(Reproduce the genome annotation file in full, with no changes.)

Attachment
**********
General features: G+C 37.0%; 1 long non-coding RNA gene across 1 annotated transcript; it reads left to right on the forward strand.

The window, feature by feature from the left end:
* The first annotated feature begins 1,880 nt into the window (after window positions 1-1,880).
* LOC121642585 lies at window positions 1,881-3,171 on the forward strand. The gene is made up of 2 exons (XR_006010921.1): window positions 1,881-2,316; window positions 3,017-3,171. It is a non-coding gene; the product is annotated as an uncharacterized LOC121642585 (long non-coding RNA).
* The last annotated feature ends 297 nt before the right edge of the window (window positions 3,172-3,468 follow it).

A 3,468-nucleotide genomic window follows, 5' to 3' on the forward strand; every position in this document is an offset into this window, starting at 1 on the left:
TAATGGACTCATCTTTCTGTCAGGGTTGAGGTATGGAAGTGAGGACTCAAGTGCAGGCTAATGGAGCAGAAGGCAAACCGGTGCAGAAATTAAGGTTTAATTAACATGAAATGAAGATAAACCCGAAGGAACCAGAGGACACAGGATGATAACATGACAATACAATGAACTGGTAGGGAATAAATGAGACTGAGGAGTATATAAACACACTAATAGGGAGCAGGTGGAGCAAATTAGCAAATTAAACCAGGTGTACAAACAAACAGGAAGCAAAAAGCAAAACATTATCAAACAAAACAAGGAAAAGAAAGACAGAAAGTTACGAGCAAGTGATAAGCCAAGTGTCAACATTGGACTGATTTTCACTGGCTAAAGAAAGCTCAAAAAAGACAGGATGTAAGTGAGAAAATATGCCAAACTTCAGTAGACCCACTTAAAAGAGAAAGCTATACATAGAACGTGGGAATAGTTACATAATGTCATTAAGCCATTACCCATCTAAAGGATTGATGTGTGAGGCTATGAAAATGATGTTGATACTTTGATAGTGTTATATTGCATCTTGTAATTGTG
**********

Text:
General features: G+C 37.0%; 1 long non-coding RNA gene across 1 annotated transcript; it reads left to right on the forward strand.

The window, feature by feature from the left end:
* The first annotated feature begins 1,880 nt into the window (after window positions 1-1,880).
* LOC121642585 lies at window positions 1,881-3,171 on the forward strand. The gene is made up of 2 exons (XR_006010921.1): window positions 1,881-2,316; window positions 3,017-3,171. It is a non-coding gene; the product is annotated as an uncharacterized LOC121642585 (long non-coding RNA).
* The last annotated feature ends 297 nt before the right edge of the window (window positions 3,172-3,468 follow it).

A 3,468-nucleotide genomic window follows, 5' to 3' on the forward strand; every position in this document is an offset into this window, starting at 1 on the left:
TAATGGACTCATCTTTCTGTCAGGGTTGAGGTATGGAAGTGAGGACTCAAGTGCAGGCTAATGGAGCAGAAGGCAAACCGGTGCAGAAATTAAGGTTTAATTAACATGAAATGAAGATAAACCCGAAGGAACCAGAGGACACAGGATGATAACATGACAATACAATGAACTGGTAGGGAATAAATGAGACTGAGGAGTATATAAACACACTAATAGGGAGCAGGTGGAGCAAATTAGCAAATTAAACCAGGTGTACAAACAAACAGGAAGCAAAAAGCAAAACATTATCAAACAAAACAAGGAAAAGAAAGACAGAAAGTTACGAGCAAGTGATAAGCCAAGTGTCAACATTGGACTGATTTTCACTGGCTAAAGAAAGCTCAAAAAAGACAGGATGTAAGTGAGAAAATATGCCAAACTTCAGTAGACCCACTTAAAAGAGAAAGCTATACATAGAACGTGGGAATAGTTACATAATGTCATTAAGCCATTACCCATCTAAAGGATTGATGTGTGAGGCTATGAAAATGATGTTGATACTTTGATAGTGTTATATTGCATCTTGTAATTGTG